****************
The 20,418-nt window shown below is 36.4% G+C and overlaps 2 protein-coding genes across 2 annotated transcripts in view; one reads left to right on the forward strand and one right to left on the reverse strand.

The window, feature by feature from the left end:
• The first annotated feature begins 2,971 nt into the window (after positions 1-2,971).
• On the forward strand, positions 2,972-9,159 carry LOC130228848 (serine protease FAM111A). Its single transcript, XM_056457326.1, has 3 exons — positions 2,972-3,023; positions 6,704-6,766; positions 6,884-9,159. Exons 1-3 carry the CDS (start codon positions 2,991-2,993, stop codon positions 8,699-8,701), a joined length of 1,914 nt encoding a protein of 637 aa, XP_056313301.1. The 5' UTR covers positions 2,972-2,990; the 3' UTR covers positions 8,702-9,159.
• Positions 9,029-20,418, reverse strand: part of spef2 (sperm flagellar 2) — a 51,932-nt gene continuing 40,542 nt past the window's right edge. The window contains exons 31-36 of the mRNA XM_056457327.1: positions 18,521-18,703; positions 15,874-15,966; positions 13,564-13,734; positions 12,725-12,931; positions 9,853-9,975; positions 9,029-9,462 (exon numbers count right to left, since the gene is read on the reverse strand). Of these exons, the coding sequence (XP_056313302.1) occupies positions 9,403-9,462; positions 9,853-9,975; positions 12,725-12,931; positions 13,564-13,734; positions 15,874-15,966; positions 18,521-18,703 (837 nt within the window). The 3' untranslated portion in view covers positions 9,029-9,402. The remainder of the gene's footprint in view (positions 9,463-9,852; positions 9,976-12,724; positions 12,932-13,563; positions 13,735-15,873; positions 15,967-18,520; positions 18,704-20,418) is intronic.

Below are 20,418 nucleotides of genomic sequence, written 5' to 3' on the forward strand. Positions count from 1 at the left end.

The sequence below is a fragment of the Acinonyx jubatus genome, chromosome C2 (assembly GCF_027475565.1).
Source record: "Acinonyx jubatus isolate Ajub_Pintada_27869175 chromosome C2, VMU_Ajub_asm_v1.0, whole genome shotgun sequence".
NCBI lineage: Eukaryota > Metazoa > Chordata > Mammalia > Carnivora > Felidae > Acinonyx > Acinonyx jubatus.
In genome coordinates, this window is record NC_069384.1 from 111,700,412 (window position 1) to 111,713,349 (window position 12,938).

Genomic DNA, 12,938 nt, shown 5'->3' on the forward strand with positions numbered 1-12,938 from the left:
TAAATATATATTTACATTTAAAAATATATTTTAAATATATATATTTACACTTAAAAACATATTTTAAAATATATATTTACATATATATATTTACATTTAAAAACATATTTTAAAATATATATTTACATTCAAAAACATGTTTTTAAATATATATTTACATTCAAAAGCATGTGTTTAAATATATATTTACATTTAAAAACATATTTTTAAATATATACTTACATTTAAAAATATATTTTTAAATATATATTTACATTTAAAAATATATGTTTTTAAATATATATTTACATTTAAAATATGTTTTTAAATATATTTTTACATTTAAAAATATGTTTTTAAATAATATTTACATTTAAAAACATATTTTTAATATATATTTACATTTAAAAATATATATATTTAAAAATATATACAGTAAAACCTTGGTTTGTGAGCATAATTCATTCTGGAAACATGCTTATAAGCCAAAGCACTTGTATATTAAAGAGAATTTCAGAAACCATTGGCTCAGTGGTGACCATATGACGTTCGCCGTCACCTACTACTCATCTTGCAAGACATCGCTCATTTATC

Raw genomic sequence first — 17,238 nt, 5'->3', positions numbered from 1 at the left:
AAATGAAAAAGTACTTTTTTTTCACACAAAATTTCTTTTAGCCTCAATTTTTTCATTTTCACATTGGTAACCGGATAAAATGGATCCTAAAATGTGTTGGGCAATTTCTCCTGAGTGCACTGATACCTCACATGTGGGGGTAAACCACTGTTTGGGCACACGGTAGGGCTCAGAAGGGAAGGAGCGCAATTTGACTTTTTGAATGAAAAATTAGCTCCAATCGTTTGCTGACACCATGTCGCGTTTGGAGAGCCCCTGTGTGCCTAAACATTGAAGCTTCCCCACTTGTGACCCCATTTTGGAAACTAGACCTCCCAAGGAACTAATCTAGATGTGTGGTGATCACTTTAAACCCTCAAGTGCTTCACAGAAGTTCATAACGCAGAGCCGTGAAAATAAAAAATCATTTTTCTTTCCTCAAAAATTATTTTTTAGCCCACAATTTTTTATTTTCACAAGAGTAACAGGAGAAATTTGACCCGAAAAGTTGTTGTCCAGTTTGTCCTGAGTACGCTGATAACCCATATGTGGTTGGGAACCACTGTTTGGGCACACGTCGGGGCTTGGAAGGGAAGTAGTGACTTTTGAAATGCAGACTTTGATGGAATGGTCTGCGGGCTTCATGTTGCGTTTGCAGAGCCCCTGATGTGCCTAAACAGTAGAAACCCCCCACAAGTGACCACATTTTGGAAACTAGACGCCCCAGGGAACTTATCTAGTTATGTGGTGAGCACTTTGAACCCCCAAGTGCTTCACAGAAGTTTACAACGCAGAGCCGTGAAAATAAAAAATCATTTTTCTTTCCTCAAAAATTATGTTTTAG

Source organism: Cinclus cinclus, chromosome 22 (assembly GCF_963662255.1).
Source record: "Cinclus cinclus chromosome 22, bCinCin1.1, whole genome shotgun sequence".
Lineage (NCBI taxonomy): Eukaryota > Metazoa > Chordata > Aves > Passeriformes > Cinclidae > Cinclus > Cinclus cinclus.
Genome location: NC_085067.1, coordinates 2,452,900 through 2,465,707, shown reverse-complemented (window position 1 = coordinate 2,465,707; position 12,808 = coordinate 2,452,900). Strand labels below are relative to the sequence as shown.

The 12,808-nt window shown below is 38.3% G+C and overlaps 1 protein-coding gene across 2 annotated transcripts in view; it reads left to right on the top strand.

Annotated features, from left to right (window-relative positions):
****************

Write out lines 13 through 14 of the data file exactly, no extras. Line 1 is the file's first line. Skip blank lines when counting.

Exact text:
Raw genomic sequence first — 17,238 nt, 5'->3', positions numbered from 1 at the left:
AAATGAAAAAGTACTTTTTTTTCACACAAAATTTCTTTTAGCCTCAATTTTTTCATTTTCACATTGGTAACCGGATAAAATGGATCCTAAAATGTGTTGGGCAATTTCTCCTGAGTGCACTGATACCTCACATGTGGGGGTAAACCACTGTTTGGGCACACGGTAGGGCTCAGAAGGGAAGGAGCGCAATTTGACTTTTTGAATGAAAAATTAGCTCCAATCGTTTGCTGACACCATGTCGCGTTTGGAGAGCCCCTGTGTGCCTAAACATTGAAGCTTCCCCACTTGTGACCCCATTTTGGAAACTAGACCTCCCAAGGAACTAATCTAGATGTGTGGTGATCACTTTAAACCCTCAAGTGCTTCACAGAAGTTCATAACGCAGAGCCGTGAAAATAAAAAATCATTTTTCTTTCCTCAAAAATTATTTTTTAGCCCACAATTTTTTATTTTCACAAGAGTAACAGGAGAAATTTGACCCGAAAAGTTGTTGTCCAGTTTGTCCTGAGTACGCTGATAACCCATATGTGGTTGGGAACCACTGTTTGGGCACACGTCGGGGCTTGGAAGGGAAGTAGTGACTTTTGAAATGCAGACTTTGATGGAATGGTCTGCGGGCTTCATGTTGCGTTTGCAGAGCCCCTGATGTGCCTAAACAGTAGAAACCCCCCACAAGTGACCACATTTTGGAAACTAGACGCCCCAGGGAACTTATCTAGTTATGTGGTGAGCACTTTGAACCCCCAAGTGCTTCACAGAAGTTTACAACGCAGAGCCGTGAAAATAAAAAATCATTTTTCTTTCCTCAAAAATTATGTTTTAG